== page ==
A likely reason for this disparity lies in the different attitudes and practicalities surrounding data gathering and use. In China, virtually all people utilize the same platforms. For messaging and communication, for example, there is only WeChat which has a very cooperative relationship with the Chinese government and recently scored a 0 out of 100 on an amnesty intentional report ranking encryption of user data to protect human rights. This means that the focus of many US companies, to create safe and secure platforms for sharing and integrating learning data, is essentially already solved in China for government-backed ventures. Providing them with the data they need to “train” and develop their solutions and freeing them up to focus on more innovative Ed Tech challenges such as: measuring achievement, administering student placement, tracking progress over-time and utilizing technology to expand access to quality learning resources.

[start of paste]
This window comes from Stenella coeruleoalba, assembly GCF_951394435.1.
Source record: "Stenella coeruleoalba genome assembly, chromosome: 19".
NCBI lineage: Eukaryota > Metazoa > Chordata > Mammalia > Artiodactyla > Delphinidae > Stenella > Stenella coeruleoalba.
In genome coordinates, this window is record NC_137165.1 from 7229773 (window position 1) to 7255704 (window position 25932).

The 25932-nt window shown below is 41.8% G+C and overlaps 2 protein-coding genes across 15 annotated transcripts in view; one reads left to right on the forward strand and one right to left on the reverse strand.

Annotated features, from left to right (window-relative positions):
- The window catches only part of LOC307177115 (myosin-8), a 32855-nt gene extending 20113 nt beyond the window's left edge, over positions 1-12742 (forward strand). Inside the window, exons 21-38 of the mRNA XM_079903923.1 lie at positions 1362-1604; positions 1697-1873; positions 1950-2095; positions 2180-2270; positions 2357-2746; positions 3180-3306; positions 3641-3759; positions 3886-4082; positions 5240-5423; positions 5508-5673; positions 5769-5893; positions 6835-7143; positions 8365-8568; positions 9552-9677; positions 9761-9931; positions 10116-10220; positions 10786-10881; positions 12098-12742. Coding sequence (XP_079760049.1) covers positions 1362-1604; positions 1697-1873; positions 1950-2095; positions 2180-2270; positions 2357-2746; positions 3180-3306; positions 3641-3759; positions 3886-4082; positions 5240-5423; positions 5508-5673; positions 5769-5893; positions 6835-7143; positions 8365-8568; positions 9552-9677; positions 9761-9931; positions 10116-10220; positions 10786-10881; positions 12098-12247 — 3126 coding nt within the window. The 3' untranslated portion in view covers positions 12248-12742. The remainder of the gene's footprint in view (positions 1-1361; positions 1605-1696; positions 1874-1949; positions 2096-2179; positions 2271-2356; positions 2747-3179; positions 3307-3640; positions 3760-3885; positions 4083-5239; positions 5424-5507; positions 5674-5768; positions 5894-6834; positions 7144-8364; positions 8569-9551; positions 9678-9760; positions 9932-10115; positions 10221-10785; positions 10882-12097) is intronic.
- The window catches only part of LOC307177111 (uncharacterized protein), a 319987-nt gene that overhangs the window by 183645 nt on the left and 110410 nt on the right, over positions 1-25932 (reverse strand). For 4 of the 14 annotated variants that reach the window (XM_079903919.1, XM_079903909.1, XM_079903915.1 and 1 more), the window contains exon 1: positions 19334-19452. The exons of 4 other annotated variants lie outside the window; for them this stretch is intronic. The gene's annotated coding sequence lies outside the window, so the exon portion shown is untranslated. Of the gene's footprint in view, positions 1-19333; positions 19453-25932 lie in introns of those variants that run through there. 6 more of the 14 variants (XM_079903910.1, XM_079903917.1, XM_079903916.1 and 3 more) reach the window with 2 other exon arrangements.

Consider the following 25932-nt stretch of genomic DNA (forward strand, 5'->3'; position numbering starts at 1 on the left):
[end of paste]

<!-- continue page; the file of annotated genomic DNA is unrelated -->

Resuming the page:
This review of innovative organizations working to apply new technological capabilities to the world of learning emphasizes the importance of China’s Ed Tech sector. A critical business sector worth noting whose advancement will impact the way in which education will be conducted around the world in the future. It is truly the “perfect storm” of change and innovation being driven by sociological and economic factors and the support of the government, business interests, and parental concern. US companies and other educational entities would be well advised to take a closer look at Chinese Ed Tech sector to predict future trends that will eventually impact the global marketplace not just from a childhood education perspective but also, as we anticipate, for corporate learning as well.